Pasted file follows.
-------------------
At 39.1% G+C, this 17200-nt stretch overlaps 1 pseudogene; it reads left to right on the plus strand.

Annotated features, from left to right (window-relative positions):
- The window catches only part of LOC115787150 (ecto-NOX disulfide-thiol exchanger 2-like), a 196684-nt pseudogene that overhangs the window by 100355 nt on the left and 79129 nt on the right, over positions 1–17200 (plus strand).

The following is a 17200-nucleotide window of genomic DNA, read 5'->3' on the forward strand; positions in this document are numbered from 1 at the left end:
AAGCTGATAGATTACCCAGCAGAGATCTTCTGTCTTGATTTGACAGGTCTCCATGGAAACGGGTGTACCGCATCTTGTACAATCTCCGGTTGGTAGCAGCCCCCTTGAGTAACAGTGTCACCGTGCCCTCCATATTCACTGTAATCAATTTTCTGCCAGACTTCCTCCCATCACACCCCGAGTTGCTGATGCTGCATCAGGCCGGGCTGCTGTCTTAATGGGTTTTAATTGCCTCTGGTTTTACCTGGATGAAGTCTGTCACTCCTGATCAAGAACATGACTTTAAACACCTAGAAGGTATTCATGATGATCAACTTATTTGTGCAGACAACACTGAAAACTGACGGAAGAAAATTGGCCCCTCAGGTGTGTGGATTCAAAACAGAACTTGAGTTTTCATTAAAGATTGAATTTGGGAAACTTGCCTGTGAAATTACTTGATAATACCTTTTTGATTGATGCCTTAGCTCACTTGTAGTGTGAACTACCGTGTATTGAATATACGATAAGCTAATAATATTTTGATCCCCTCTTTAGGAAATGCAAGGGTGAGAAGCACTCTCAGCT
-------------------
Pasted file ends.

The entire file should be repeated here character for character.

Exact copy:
At 39.1% G+C, this 17200-nt stretch overlaps 1 pseudogene; it reads left to right on the plus strand.

Annotated features, from left to right (window-relative positions):
- The window catches only part of LOC115787150 (ecto-NOX disulfide-thiol exchanger 2-like), a 196684-nt pseudogene that overhangs the window by 100355 nt on the left and 79129 nt on the right, over positions 1–17200 (plus strand).

The following is a 17200-nucleotide window of genomic DNA, read 5'->3' on the forward strand; positions in this document are numbered from 1 at the left end:
AAGCTGATAGATTACCCAGCAGAGATCTTCTGTCTTGATTTGACAGGTCTCCATGGAAACGGGTGTACCGCATCTTGTACAATCTCCGGTTGGTAGCAGCCCCCTTGAGTAACAGTGTCACCGTGCCCTCCATATTCACTGTAATCAATTTTCTGCCAGACTTCCTCCCATCACACCCCGAGTTGCTGATGCTGCATCAGGCCGGGCTGCTGTCTTAATGGGTTTTAATTGCCTCTGGTTTTACCTGGATGAAGTCTGTCACTCCTGATCAAGAACATGACTTTAAACACCTAGAAGGTATTCATGATGATCAACTTATTTGTGCAGACAACACTGAAAACTGACGGAAGAAAATTGGCCCCTCAGGTGTGTGGATTCAAAACAGAACTTGAGTTTTCATTAAAGATTGAATTTGGGAAACTTGCCTGTGAAATTACTTGATAATACCTTTTTGATTGATGCCTTAGCTCACTTGTAGTGTGAACTACCGTGTATTGAATATACGATAAGCTAATAATATTTTGATCCCCTCTTTAGGAAATGCAAGGGTGAGAAGCACTCTCAGCT